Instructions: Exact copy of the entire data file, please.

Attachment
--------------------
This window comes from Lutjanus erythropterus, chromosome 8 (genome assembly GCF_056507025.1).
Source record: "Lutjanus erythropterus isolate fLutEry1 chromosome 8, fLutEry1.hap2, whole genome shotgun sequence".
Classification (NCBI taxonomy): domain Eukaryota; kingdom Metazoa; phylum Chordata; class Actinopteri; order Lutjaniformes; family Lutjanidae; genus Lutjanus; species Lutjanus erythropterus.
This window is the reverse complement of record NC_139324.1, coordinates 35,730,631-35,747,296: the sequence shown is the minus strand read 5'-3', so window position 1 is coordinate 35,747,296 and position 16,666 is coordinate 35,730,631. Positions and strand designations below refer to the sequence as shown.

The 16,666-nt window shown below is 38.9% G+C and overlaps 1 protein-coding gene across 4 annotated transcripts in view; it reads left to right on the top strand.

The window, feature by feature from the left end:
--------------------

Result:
This window comes from Lutjanus erythropterus, chromosome 8 (genome assembly GCF_056507025.1).
Source record: "Lutjanus erythropterus isolate fLutEry1 chromosome 8, fLutEry1.hap2, whole genome shotgun sequence".
Classification (NCBI taxonomy): domain Eukaryota; kingdom Metazoa; phylum Chordata; class Actinopteri; order Lutjaniformes; family Lutjanidae; genus Lutjanus; species Lutjanus erythropterus.
This window is the reverse complement of record NC_139324.1, coordinates 35,730,631-35,747,296: the sequence shown is the minus strand read 5'-3', so window position 1 is coordinate 35,747,296 and position 16,666 is coordinate 35,730,631. Positions and strand designations below refer to the sequence as shown.

The 16,666-nt window shown below is 38.9% G+C and overlaps 1 protein-coding gene across 4 annotated transcripts in view; it reads left to right on the top strand.

The window, feature by feature from the left end: